Once taken to the station, where the activists would be "processed’ over a period of more than 10 hours, they learned they were being charged with Mischief and Unlawful Assembly. Ridiculous conditions requiring non-association with one another were attached to those activists who chose to be released before arraignment the next morning, and boundaries were placed on their travel within a certain distance in the vicinity of Doctors Hospital.
OCAP is as strong legally as it is tactically. Friendly lawyers donate advice and, when necessary, defense to the organization, which in its eight year history has never seen a member convicted on a charge concerning an OCAP action. Notably, while no one at OCAP seems to be able to count the number of charges its actions have brought on, and the group is obviously quite adept at beating those charges, most members are very explicit about their reluctance to be arrested for the sake of being arrested. Arrest is typically seen by OCAP as a counterproductive result of the actions they take, however necessary it might be. Of course they take advantage of whatever media they can attract to raise further awareness around issues of poverty.
A week after the Doctors Hospital action, the city of Toronto opened a substantial new shelter, well before the projected date.
Maintaining A Broad Scope
One of OCAP’s greatest general strengths, of course, is the full plate of issues and concerns it is taking on at any given time. To describe every small struggle in which OCAP has engaged over the years would take an entire book, so an overview of what the group is dealing with will have to suffice.
While Canada is a bit behind the U.S. in its progress toward political regression and rollback, since the mid-1990s, Ontario Premiere Mike Harris’s administration has made great headway toward repealing the popular gains of earlier decades. Welfare is again on the chopping block, and as in the States, one particularly nasty element of welfare reform is workfare. Workfare slaves are currently being rented by the province to the not-for-profit business sector, and will soon be ready for hire by private businesses as well.
Taking advantage of a $2,000 per-hire subsidy and free labor, the Toronto YMCA has begun accepting welfare recipients for a training program, which essentially takes the form of assembly line kitchen labor, preparing food which is actually sold at surplus to outside agencies. A new group called Parkdale Against Poverty, representing a particularly impoverished Toronto neighborhood, approached OCAP to collaborate in resisting the spread of workfare. The YMCA was targeted for action, and two pickets ensued. One was actually an occupation of the Y’s Nautilus room. OCAP and the more progressive YMCA members were asking others to speak out against the club’s participation in workfare, or cancel their memberships in protest.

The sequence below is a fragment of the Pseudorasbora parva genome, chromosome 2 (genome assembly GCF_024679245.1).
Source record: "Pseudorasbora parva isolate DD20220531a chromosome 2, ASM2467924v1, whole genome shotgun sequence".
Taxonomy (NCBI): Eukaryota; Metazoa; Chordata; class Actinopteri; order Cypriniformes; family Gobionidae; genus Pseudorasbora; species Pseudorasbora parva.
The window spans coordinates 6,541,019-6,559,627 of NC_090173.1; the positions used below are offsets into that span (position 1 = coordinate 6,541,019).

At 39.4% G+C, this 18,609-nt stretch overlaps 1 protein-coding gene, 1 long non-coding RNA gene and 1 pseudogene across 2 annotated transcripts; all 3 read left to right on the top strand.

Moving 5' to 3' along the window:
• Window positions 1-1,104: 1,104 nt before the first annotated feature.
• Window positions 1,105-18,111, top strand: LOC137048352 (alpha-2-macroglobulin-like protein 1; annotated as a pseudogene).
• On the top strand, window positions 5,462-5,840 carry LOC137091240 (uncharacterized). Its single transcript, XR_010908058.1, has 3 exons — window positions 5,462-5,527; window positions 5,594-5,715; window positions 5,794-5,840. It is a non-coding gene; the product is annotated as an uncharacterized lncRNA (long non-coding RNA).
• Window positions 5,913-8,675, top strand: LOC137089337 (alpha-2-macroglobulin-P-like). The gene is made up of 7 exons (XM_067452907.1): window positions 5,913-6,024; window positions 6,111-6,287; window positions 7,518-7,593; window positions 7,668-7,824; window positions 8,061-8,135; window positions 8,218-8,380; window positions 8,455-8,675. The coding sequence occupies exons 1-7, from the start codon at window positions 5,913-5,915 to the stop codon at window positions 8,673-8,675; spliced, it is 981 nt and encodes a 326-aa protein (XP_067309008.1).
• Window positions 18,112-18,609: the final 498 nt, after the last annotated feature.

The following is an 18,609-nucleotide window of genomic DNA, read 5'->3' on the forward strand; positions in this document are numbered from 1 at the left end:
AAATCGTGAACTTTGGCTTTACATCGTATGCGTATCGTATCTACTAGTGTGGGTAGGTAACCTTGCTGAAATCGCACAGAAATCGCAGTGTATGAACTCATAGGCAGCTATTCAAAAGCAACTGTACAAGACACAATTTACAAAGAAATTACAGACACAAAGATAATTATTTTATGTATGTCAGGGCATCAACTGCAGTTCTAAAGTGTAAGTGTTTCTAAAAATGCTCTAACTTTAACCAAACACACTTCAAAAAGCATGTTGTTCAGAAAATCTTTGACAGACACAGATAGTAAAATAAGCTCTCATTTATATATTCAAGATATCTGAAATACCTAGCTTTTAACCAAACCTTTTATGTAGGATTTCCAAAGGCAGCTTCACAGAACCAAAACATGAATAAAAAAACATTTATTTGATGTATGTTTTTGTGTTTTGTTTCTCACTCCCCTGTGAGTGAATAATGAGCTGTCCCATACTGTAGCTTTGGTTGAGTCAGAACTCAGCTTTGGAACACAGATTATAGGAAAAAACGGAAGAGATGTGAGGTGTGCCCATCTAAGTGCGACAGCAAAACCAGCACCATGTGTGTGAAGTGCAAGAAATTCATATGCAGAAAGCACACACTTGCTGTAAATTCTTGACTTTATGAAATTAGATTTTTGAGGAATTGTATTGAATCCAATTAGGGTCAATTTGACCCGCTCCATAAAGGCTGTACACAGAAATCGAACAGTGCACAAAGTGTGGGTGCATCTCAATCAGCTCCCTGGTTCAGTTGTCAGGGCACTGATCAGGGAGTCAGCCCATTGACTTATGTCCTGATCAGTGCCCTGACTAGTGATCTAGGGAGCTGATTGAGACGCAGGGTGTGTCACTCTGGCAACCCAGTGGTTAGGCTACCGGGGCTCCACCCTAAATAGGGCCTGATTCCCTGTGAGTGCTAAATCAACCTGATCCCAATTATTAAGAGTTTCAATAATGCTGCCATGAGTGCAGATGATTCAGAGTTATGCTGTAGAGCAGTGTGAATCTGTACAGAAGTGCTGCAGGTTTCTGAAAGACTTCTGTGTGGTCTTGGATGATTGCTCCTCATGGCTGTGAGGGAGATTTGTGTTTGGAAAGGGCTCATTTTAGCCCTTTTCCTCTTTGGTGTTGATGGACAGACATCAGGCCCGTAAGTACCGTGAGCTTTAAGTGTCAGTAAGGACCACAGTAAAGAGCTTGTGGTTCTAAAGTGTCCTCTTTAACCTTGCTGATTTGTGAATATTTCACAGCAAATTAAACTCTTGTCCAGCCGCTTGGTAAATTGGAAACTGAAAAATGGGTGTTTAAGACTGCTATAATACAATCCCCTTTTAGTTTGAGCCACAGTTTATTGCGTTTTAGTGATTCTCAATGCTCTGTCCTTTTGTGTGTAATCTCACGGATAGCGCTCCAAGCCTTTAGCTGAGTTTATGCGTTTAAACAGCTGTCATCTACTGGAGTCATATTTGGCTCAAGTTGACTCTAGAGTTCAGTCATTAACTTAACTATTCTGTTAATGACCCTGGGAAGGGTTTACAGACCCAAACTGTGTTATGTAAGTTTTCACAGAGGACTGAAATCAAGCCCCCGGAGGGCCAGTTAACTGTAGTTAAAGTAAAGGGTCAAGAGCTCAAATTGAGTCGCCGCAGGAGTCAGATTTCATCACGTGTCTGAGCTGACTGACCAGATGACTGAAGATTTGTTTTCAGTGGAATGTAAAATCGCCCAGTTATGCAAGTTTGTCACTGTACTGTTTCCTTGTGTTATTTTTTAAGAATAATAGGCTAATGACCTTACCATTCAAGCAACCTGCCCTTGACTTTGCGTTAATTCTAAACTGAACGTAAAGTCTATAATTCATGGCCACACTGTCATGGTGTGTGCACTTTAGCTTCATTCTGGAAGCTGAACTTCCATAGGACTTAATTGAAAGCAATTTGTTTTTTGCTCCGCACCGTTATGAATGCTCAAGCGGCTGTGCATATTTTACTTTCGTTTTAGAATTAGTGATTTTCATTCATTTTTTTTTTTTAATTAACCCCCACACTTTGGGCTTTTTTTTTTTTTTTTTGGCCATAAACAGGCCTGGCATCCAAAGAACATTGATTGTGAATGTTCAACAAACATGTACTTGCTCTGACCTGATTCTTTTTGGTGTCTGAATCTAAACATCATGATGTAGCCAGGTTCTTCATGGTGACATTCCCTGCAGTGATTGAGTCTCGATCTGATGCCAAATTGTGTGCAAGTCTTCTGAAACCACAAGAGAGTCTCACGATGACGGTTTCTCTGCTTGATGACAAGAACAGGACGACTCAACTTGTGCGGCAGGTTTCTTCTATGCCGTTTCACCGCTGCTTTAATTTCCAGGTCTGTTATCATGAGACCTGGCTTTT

In this case, OCAP’s demands were for the Y to pull out of the workfare program and organize a public forum for dialog around workfare itself. If the Y’s board does not give in, OCAP will move to organize the workfare participants, continue to picket and call for a boycott of the YMCA, and also begin targeting the vendors who benefit from the food prepared using workfare labor. The strategy is to raise the costs to the YMCA and its benefactors until continued exploitation of welfare recipients is cost-prohibitive and humiliating.
Last summer, the Canadian federal government introduced a new welfare gratuity called the National Child Benefit, which granted families $50 extra income per child. But when it was revealed that the Ontario government was deducting the $50 for its own State coffers, OCAP began campaigning to get provincial hands off the much-needed, but already insufficient funds. This time the approach was to pressure an individual member of parliament, Bill Graham of Rosedale Centre, to act on an earlier criticism of the situation and push the province to release the funds being stolen monthly from more than 500,000 Ontario children on welfare. The campaign is ongoing.
When Toronto proposed a bylaw which would govern housing in the Parkdale neighborhood to facilitate gentrification, OCAP again sprang into action. In an area of Toronto where 93 percent of the residents are tenants, the city was trying to regulate zoning codes to limit construction of new residential buildings to contain no more than three units, encouraging homeowners in and renters out. OCAP helped form a coalition called Common Front to Defend Poor Neighborhoods. OCAP and other activists began postering and leafleting Parkdale with information about the attempt to transform the neighborhood into a yuppie stronghold.